The Illinois State Senate has passed new legislation that would enable schools to use door-locking mechanisms to protect classrooms from intruders.
The legislation (IL-Senate Bill 1371) was suggested and supported by school superintendents; it would let school districts use door-locking mechanisms that attach to the door and are lockable and unlockable from the inside of the classroom. The mechanism must be unlockable from the outside by a key or tool given to police or fire departments.
State Senator Chapin Rose (R-Mahomet) said: "This is a simple, affordable, sensible way to secure classrooms and protect students. Law enforcement trains students, faculty, and staff to 'barricade' in the event of an immediate threat to safety from an intruder into a school. However, Illinois regulations currently prevent schools from investing in locking mechanisms that could protect our children."
Law enforcement, fire, and security officials are hesitant about the potential barriers to emergency evacuation and response, however.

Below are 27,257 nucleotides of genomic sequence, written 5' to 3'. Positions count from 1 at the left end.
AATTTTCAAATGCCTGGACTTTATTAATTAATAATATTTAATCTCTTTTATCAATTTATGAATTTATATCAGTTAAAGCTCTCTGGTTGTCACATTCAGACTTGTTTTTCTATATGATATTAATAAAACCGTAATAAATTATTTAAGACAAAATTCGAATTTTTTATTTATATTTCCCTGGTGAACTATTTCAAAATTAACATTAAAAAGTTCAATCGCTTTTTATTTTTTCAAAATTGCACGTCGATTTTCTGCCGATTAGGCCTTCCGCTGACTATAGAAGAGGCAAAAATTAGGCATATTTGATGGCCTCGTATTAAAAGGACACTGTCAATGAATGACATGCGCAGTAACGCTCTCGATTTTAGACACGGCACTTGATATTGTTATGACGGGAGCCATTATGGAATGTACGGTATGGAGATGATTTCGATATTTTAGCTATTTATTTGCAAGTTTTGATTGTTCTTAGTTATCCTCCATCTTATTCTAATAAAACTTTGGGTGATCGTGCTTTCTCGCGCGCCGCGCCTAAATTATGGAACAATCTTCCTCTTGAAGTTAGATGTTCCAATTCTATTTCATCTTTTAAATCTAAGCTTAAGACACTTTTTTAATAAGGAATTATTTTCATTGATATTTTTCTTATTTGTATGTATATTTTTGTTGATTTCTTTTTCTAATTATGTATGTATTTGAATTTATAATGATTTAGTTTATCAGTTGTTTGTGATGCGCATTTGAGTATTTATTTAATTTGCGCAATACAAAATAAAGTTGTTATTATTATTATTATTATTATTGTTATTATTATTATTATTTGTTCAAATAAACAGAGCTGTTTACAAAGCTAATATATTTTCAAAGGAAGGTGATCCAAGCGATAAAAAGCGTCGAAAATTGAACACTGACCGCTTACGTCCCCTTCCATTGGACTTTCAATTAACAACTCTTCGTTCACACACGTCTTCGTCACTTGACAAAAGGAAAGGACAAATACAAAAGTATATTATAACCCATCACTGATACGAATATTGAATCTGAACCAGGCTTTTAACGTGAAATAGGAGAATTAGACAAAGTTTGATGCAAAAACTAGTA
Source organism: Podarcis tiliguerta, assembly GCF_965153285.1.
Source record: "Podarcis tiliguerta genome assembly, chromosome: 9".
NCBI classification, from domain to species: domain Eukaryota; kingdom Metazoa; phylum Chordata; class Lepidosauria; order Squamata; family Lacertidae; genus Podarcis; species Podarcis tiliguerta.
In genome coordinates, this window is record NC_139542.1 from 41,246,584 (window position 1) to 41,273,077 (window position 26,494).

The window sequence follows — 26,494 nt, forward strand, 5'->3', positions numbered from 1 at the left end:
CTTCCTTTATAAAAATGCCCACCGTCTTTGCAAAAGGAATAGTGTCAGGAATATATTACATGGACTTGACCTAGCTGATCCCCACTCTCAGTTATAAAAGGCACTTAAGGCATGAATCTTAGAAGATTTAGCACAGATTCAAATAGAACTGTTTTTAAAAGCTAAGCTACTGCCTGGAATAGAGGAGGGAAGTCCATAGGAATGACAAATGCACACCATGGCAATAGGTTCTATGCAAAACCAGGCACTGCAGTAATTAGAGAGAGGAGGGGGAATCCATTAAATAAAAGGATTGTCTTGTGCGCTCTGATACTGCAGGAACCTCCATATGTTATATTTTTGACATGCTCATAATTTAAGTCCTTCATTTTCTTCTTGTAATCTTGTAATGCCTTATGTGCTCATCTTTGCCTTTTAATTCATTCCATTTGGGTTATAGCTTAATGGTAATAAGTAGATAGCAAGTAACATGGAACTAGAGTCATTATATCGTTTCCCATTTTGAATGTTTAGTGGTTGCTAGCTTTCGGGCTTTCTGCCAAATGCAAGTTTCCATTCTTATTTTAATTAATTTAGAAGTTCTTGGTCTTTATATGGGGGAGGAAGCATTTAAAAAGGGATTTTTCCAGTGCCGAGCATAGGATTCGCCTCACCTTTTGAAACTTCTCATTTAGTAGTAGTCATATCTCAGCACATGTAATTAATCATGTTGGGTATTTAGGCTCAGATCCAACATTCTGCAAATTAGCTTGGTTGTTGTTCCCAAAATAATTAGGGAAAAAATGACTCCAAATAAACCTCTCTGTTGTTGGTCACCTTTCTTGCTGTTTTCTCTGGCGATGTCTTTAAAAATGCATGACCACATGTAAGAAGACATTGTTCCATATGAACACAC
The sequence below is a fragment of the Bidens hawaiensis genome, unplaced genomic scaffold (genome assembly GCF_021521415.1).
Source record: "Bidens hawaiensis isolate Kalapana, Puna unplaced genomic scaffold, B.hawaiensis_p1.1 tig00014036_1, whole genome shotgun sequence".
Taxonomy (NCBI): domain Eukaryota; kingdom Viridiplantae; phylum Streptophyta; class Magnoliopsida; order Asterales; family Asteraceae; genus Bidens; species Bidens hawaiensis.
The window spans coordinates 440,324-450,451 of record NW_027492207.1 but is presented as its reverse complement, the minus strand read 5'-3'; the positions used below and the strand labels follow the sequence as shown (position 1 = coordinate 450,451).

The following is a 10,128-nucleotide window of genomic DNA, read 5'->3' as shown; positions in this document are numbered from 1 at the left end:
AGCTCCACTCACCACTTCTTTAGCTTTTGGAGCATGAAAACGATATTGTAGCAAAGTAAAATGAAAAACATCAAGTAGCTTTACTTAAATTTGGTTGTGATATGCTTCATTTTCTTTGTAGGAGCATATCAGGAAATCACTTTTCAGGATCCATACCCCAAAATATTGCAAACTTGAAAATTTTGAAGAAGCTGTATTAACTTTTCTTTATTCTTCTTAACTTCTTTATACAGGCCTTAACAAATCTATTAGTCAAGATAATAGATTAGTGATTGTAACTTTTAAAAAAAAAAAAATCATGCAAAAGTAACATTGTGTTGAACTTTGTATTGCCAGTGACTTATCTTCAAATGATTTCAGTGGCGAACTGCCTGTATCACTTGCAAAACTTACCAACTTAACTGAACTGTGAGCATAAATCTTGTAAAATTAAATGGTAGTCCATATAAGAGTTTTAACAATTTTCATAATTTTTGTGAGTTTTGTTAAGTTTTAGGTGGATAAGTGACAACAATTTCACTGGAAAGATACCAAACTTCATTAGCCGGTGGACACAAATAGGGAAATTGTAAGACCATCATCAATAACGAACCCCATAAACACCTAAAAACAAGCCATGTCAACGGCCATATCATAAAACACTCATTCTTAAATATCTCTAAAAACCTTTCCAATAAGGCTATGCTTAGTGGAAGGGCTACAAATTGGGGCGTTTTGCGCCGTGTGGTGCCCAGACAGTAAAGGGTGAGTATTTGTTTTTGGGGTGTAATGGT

"This well-intentioned bill introduces significantly more risks than it addresses," Paul Timm, PSP, tells Security Management. Timm is an associate and vice president of physical security services for Facility Engineering Associates (FEA), Inc. and a member of the Chicago chapter of ASIS International. "Classroom barricade devices violate NFPA codes and ADA standards. They can also be used by those with malevolent intent. Schools should utilize existing locks or pursue code-compliant upgrade options. Schools should not permit fear and a lack of knowledge to open the door to unintended consequences."
If the bill passes, Illinois would be the fourth state in the U.S. Midwest—alongside Kansas, Michigan, and Ohio—to allow these types of barricades during lockdowns. The legislation now heads to the Illinois House for consideration.
Read more about school security in the Security Management archives, and follow updates on legal decisions in the monthly Legal Report.